Egocasting: The Good, Bad, and Ugly

[The following is extracted from an email response I sent to a friend who asked about Christine Rosen’s article in The New Atlantis, “The Age ofEgocasting.”]

Interesting stuff. To be sure, this feels more like an extended and eloquent “rant”
than a real essay. Then again, Pod person that I am, I skimmed it rather than
reading it through. 🙂

On the one hand, her argument feels a bit hollow since it seems to imply *all* choice — and all innovation — is inherently bad. TiVo is bad because it makes us watch more TV, which is (a priori) “bad.”  The iPod is horrible because it threatens our enjoyment of live music, thus completing the sinister enterprise begun by Thomas Edison! I can almost imagine her bemoaning the printing press, since it ruined the sacredness of literature by allowing every Tom, Dick and Harry to waste hours reading some chessy novelists ruminations instead of whittling by the fire or making the arduous journey to a monastery to hear some great man read for them…

There’s also the fact that those who bemoan “fragmentation” implicitly assume that consistency and coherency are intrinsically virtuous, or that a common channel implied common values. True, splintered communities inflame partisan fervour, but homogenous ones dull it. Would racism have lasted in this country for two centuries if blacks had their own television channels?

Conversely, would the Unabomber have still felt the need to kill people to get his manifesto out, if he knew he could have vented his frustrations on a
blog?

The other thing she misses is her implication that personalization implies isolation, which ironically contradicts her earlier point about the formation of ‘like-minded’ communities. In fact, more often than not, personalization technologies are inherently social and mind-broadening. It used to be that the kids who listened to punk would have nothing to do with those who listened to pop, and both would be appalled by the freak who bought Gregorian chants. Now, a typical teenager is just as likely to have all three on their iPods (probably illegally swapped from friends :-), just as that freaky goth chick may actually be a valedictorian who volunteers at nursing homes!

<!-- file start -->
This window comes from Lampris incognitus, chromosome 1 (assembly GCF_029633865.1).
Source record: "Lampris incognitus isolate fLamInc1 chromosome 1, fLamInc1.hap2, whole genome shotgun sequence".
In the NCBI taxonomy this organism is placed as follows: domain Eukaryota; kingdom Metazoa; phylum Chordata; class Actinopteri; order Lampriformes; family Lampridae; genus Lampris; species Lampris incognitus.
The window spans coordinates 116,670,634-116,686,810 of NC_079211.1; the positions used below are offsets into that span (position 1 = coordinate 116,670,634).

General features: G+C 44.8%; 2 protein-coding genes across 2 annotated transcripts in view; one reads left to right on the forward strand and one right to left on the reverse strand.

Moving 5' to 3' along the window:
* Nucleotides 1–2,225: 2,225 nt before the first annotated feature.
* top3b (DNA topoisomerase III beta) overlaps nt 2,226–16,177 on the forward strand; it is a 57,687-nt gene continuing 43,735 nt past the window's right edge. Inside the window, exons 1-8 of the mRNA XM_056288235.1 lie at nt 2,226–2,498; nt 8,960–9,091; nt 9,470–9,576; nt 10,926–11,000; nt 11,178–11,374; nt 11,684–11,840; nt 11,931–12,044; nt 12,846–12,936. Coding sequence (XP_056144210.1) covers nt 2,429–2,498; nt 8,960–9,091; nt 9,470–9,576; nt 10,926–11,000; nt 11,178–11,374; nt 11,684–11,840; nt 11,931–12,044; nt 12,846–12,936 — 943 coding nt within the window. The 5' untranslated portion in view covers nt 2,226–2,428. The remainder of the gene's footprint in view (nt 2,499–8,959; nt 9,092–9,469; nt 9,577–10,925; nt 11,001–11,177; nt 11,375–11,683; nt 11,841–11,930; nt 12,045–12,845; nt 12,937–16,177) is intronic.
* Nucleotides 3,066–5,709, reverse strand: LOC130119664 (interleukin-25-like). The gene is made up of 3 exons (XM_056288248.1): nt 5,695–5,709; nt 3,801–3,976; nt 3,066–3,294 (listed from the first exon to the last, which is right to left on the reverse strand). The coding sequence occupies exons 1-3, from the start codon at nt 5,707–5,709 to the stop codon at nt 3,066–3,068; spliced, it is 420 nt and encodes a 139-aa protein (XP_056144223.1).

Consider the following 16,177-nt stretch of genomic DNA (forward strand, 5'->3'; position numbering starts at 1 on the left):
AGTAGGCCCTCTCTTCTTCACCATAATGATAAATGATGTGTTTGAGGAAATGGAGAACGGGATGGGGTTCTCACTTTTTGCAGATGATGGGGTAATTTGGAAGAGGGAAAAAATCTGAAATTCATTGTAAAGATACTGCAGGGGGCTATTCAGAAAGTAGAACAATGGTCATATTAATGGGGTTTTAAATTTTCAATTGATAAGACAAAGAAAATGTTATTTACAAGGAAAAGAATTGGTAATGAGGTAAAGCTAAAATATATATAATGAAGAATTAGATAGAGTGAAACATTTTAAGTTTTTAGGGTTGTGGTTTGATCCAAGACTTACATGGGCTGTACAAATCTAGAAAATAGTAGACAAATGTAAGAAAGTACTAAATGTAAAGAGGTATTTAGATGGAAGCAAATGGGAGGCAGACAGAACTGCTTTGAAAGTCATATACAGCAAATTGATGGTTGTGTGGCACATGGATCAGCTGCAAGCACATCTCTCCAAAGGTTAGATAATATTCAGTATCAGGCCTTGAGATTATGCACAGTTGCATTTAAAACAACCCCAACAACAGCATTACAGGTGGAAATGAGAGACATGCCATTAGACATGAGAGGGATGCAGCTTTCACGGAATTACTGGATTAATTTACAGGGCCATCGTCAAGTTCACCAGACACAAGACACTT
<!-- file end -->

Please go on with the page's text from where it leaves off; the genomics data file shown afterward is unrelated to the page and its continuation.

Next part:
Yet, with all that said, I actually agree at one level with her basic point. New
technologies do give more people far greater power. I don’t actually believe power always corrupts, but I do believe that *unaccountable* power
corrupts. When power was more concentrated, it was at least easier to keep track of *who* had power, and provide a sort of rough accountability — though even
that had strong systematic bias. Now that we all have the power to be our own channel editors, we have nobody (but the occasional nosy parent 🙂 to keep
us accountable as to whether our consumption is excessive or intrinsically harmful.

If anything, I think this amplification of consumer power merely heightens a larger moral question:
What is entertainment? Is it intrinsically good or bad? Is it even a
meaningful concept?

To the extent new
technologies force us to ask — and help us answer — those questions, I believe
they will prove good. On the other hand, maybe they will just distract us so
much we never have time
to

ask…

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